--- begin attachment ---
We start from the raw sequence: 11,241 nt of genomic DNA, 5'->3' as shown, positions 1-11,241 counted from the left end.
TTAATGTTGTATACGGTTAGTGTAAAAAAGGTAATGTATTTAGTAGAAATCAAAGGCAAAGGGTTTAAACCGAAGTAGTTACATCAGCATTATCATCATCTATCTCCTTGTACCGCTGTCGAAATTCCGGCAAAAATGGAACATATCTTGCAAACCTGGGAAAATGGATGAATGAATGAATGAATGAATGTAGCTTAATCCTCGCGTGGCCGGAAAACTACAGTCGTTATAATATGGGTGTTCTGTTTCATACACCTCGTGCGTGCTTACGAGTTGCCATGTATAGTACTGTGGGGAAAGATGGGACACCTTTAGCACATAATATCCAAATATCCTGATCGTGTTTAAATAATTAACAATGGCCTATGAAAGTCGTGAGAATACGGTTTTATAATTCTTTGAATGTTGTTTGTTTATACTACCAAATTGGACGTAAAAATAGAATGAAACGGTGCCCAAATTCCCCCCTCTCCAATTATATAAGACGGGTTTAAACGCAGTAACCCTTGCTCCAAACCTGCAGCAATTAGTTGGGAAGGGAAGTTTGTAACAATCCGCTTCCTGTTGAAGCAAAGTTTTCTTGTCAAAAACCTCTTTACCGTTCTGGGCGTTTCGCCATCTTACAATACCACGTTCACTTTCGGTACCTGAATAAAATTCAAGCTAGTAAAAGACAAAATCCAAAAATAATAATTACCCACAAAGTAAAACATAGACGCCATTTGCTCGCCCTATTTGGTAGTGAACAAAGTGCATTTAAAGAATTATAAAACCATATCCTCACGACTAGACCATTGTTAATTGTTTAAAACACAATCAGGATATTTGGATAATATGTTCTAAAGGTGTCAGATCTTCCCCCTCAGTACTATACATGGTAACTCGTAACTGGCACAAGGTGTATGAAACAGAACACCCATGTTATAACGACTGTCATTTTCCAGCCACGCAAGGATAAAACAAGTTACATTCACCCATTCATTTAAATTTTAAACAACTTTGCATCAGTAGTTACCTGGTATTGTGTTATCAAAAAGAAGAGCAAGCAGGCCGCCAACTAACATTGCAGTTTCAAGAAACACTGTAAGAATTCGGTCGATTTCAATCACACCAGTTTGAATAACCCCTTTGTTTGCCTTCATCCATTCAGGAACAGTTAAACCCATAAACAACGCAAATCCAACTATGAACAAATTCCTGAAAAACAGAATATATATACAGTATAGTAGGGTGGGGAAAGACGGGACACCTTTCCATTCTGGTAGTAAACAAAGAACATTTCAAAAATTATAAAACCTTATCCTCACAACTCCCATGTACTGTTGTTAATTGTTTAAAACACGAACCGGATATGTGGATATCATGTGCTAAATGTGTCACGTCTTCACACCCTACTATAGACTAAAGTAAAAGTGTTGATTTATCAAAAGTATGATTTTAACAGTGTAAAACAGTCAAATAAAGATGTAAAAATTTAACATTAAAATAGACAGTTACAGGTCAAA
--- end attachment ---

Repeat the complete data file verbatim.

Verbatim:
We start from the raw sequence: 11,241 nt of genomic DNA, 5'->3' as shown, positions 1-11,241 counted from the left end.
TTAATGTTGTATACGGTTAGTGTAAAAAAGGTAATGTATTTAGTAGAAATCAAAGGCAAAGGGTTTAAACCGAAGTAGTTACATCAGCATTATCATCATCTATCTCCTTGTACCGCTGTCGAAATTCCGGCAAAAATGGAACATATCTTGCAAACCTGGGAAAATGGATGAATGAATGAATGAATGAATGTAGCTTAATCCTCGCGTGGCCGGAAAACTACAGTCGTTATAATATGGGTGTTCTGTTTCATACACCTCGTGCGTGCTTACGAGTTGCCATGTATAGTACTGTGGGGAAAGATGGGACACCTTTAGCACATAATATCCAAATATCCTGATCGTGTTTAAATAATTAACAATGGCCTATGAAAGTCGTGAGAATACGGTTTTATAATTCTTTGAATGTTGTTTGTTTATACTACCAAATTGGACGTAAAAATAGAATGAAACGGTGCCCAAATTCCCCCCTCTCCAATTATATAAGACGGGTTTAAACGCAGTAACCCTTGCTCCAAACCTGCAGCAATTAGTTGGGAAGGGAAGTTTGTAACAATCCGCTTCCTGTTGAAGCAAAGTTTTCTTGTCAAAAACCTCTTTACCGTTCTGGGCGTTTCGCCATCTTACAATACCACGTTCACTTTCGGTACCTGAATAAAATTCAAGCTAGTAAAAGACAAAATCCAAAAATAATAATTACCCACAAAGTAAAACATAGACGCCATTTGCTCGCCCTATTTGGTAGTGAACAAAGTGCATTTAAAGAATTATAAAACCATATCCTCACGACTAGACCATTGTTAATTGTTTAAAACACAATCAGGATATTTGGATAATATGTTCTAAAGGTGTCAGATCTTCCCCCTCAGTACTATACATGGTAACTCGTAACTGGCACAAGGTGTATGAAACAGAACACCCATGTTATAACGACTGTCATTTTCCAGCCACGCAAGGATAAAACAAGTTACATTCACCCATTCATTTAAATTTTAAACAACTTTGCATCAGTAGTTACCTGGTATTGTGTTATCAAAAAGAAGAGCAAGCAGGCCGCCAACTAACATTGCAGTTTCAAGAAACACTGTAAGAATTCGGTCGATTTCAATCACACCAGTTTGAATAACCCCTTTGTTTGCCTTCATCCATTCAGGAACAGTTAAACCCATAAACAACGCAAATCCAACTATGAACAAATTCCTGAAAAACAGAATATATATACAGTATAGTAGGGTGGGGAAAGACGGGACACCTTTCCATTCTGGTAGTAAACAAAGAACATTTCAAAAATTATAAAACCTTATCCTCACAACTCCCATGTACTGTTGTTAATTGTTTAAAACACGAACCGGATATGTGGATATCATGTGCTAAATGTGTCACGTCTTCACACCCTACTATAGACTAAAGTAAAAGTGTTGATTTATCAAAAGTATGATTTTAACAGTGTAAAACAGTCAAATAAAGATGTAAAAATTTAACATTAAAATAGACAGTTACAGGTCAAA